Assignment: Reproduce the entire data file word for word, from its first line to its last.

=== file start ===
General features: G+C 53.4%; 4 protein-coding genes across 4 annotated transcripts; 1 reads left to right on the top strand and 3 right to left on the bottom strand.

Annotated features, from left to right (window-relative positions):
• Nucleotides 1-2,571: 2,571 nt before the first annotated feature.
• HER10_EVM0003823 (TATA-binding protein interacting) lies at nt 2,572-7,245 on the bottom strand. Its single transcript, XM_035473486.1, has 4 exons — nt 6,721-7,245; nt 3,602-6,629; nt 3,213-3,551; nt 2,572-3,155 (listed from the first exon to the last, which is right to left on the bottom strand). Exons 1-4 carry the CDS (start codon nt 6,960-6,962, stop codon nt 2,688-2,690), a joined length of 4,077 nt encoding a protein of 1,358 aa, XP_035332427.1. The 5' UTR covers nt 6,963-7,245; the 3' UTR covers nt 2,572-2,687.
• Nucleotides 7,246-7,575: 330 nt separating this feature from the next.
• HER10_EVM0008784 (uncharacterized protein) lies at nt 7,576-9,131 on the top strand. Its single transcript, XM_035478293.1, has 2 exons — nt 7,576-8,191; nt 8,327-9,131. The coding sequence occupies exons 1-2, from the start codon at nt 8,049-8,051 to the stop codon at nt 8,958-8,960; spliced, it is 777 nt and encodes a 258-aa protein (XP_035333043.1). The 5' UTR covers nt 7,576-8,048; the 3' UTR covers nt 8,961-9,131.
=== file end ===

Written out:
General features: G+C 53.4%; 4 protein-coding genes across 4 annotated transcripts; 1 reads left to right on the top strand and 3 right to left on the bottom strand.

Annotated features, from left to right (window-relative positions):
• Nucleotides 1-2,571: 2,571 nt before the first annotated feature.
• HER10_EVM0003823 (TATA-binding protein interacting) lies at nt 2,572-7,245 on the bottom strand. Its single transcript, XM_035473486.1, has 4 exons — nt 6,721-7,245; nt 3,602-6,629; nt 3,213-3,551; nt 2,572-3,155 (listed from the first exon to the last, which is right to left on the bottom strand). Exons 1-4 carry the CDS (start codon nt 6,960-6,962, stop codon nt 2,688-2,690), a joined length of 4,077 nt encoding a protein of 1,358 aa, XP_035332427.1. The 5' UTR covers nt 6,963-7,245; the 3' UTR covers nt 2,572-2,687.
• Nucleotides 7,246-7,575: 330 nt separating this feature from the next.
• HER10_EVM0008784 (uncharacterized protein) lies at nt 7,576-9,131 on the top strand. Its single transcript, XM_035478293.1, has 2 exons — nt 7,576-8,191; nt 8,327-9,131. The coding sequence occupies exons 1-2, from the start codon at nt 8,049-8,051 to the stop codon at nt 8,958-8,960; spliced, it is 777 nt and encodes a 258-aa protein (XP_035333043.1). The 5' UTR covers nt 7,576-8,048; the 3' UTR covers nt 8,961-9,131.